Did Torquay have its own version of Stonehenge? Unlikely as this may seem, stone monuments were once common in southern Britain. Most of these have now gone, they’ve been dismantled and ploughed under over the past few thousand years. Those that remain tend to be in places less exploited by man – Dartmoor, for example. So if we did have stone rows, circles and megaliths, where might they have been? One possible location is at Gallows Gate by the roundabout at the top of Hamelin Way on the A380.
Here’s the reasons why. First of all Gallows Gate (pictured above) has had a range of uses which in other places are associated with ancient monuments. At around 495 feet above sea level, the site is on an ancient ridge way and where the four parishes of Cockington, Marldon, Kingskerswell and St Marychurch meet. Borders were important as they decided where people paid taxes and who was owed loyalty in a feudal society. Usually a boundary needed to be easily identified so a prominent mark in the landscape would have been useful.
Here was the site for public executions for those communities which now make up Torquay. By the side of one of the Bay’s busiest roads, many hundreds of people have lost their lives at the end of a rope. In 1436 the Cockington Manor Court referred to a ‘stope’, usually defined as a gibbet or whipping post which could be at Gallows Gate. A Marldon Tithe Map of 1839 also shows a three-cornered field called Gallows Gate Field.
Gallows and gibbets were often set up in places which had long-standing significance for local communities. To the south is Dada Croft – the similar sounding ‘daudaz’ is Saxon for ‘dead’, so it’s reasonable to see the small enclosed field as a place reserved for the remains of those who had been executed. It’s generally thought, however, that the original site of the gallows was 170 meters to the north, at Kingsland, the highest point and where the reservoir now is. One suggestion is that the gallows were moved in the 1820s when public opinion began to turn against disorderly public hangings and the suspended rotting corpses which could be seen for miles around.
The Haytor Hundred is recorded as being held at Kingsland (the King’s Land). This would have seen gatherings of men called to fight and hold open air courts, as well as providing a good lookout for sighting hostile ships in the Bay. The partition of Devon into Hundreds dates from King Alfred (871-901) and so this could mean that Gallows Gate served for over a thousand years as a place of execution.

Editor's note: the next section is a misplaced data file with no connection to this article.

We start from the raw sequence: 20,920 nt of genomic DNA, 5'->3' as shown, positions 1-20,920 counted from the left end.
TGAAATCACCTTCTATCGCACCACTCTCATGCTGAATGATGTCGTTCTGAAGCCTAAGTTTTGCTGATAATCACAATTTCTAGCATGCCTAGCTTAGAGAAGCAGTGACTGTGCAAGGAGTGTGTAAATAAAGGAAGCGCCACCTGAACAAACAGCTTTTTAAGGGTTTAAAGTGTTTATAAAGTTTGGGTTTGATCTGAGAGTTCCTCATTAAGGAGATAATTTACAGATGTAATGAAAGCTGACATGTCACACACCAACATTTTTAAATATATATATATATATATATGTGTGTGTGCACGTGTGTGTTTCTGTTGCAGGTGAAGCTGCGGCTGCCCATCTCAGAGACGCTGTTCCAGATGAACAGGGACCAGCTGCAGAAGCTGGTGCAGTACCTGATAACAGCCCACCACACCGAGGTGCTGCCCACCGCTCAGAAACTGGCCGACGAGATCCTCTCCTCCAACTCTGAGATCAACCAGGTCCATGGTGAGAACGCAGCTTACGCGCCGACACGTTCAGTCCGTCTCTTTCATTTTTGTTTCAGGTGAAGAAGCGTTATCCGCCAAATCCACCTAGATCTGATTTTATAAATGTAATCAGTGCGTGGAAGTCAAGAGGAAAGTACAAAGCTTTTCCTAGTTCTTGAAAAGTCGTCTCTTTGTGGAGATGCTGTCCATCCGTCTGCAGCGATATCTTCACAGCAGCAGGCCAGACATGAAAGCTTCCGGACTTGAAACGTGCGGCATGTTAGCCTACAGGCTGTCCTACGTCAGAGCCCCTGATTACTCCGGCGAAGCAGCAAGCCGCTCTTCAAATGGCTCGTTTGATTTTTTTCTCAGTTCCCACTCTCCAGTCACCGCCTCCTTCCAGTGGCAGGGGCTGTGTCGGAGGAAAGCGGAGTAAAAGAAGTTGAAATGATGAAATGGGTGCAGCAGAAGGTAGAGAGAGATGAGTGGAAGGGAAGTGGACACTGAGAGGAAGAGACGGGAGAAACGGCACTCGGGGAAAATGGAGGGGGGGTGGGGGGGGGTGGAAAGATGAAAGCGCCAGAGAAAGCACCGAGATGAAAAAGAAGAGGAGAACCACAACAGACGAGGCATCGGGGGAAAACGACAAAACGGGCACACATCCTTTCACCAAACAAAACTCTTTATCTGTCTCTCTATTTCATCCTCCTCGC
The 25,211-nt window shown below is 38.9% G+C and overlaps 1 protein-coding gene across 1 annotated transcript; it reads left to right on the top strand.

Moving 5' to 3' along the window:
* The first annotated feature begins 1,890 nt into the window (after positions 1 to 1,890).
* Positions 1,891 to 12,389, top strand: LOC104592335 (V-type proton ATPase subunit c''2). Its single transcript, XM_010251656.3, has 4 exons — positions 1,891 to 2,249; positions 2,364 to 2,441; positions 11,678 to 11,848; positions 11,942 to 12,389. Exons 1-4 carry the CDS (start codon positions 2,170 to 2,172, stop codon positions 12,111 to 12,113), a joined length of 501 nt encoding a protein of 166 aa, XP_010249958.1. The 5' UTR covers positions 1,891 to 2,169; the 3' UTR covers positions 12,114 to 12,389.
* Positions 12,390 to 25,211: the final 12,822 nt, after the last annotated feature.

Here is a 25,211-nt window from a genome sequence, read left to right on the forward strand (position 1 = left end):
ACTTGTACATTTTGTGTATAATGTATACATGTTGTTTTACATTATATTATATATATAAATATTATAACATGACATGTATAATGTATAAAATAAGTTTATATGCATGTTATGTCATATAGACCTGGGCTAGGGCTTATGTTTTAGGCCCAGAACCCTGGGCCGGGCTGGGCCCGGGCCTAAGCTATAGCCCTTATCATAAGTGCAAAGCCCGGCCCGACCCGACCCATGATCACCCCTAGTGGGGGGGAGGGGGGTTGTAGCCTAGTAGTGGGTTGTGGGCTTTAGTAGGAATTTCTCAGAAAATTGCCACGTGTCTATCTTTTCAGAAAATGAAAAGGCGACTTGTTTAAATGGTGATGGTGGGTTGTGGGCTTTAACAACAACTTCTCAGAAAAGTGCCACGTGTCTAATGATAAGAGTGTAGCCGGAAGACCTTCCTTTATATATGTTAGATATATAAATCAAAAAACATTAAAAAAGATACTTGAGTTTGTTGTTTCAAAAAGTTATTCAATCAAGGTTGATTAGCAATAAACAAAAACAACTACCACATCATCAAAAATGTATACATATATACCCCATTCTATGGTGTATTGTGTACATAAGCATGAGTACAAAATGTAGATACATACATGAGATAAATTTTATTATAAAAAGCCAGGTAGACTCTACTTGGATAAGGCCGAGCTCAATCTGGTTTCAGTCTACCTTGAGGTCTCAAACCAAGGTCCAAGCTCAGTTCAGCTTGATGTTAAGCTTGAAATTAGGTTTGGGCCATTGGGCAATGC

Indeed, our place for terminal justice could have a much longer history, going back to the age of monument building – the Neolithic or New Stone Age (4500BC and 2200BC) and the Bronze Age (2200BC to 700BC).
Perhaps significantly, in an inventory of 1654, the area was known as Stauntor, Stontor or Stantor, meaning ‘stone hill or eminence’. This could indicate that the original site had a monolith or “some such monument to a prehistoric chieftain”. We know the Anglo-Saxons used old burial mounds and Bronze Age sites as places for the execution of criminals when they were removed from villages. These locations then became associated with ghosts and demons.
Another piece of evidence is the ‘sheep hangs man’ legend. There’s an old gate along with a plaque which tells the legend of a man who stole a sheep which he tried to carry away slung by a rope on his back (pictured above). In getting over a high gate, the carcass fell on side and the thief the other – the stolen sheep hanged the thief. The Victorian-era gate remains to commemorate the legend.
Variants of the same story, however, can be found in other places. In Devon alone there are nine, with five of these found on Dartmoor – there being a cluster around Tavistock. The difference is that, instead of a gate, the rope is caught around a rock – hence the ‘hanging stones’ across the Moor. The story seems to indicate the importance of sheep farming. In 1741 a law specifically defined the death penalty for sheep stealing – by 1825 out of a total of 9,316 death sentences passed in Britain, 1,039 were for that offence. Across Britain hanging stones are to be found on parish boundaries and are often associated with nearby gallows. Was there originally a standing stone at Gallows Gate?
There was certainly some human activity going on. In July 1964, and again in early 1965, deep chasms appeared near the summit of Kingsland Hill. The Water Board investigated and found two passages 12 meters below the surface and several hundred meters long. Fragments of bone and wood were found, indicating that at one time the pits were open. Presumably, Bronze Age people weren’t living at the top of an exposed hill, so what were they doing there? There’s also a Neolithic chambered tomb not too far away at Broadsands – soil within has been dated to 3768-3641 BC (pictured below).
Therefore, there may have been standing stones or some kind of monument at Gallows Gate. It wouldn’t, of course, have been as large or significant as Stonehenge – think of the giant Wiltshire monument as the equivalent of a cathedral with smaller stone circles, such as that possibly at Gallows Gate, being like parish churches.
So, Gallows Gate has been important to local people for many reasons over thousands of years. We’ll never know for sure what the origins of Gallows Gate were, but we can reasonably suggest that this largely unnoticed plot of land has seen rituals of life and death since prehistoric times.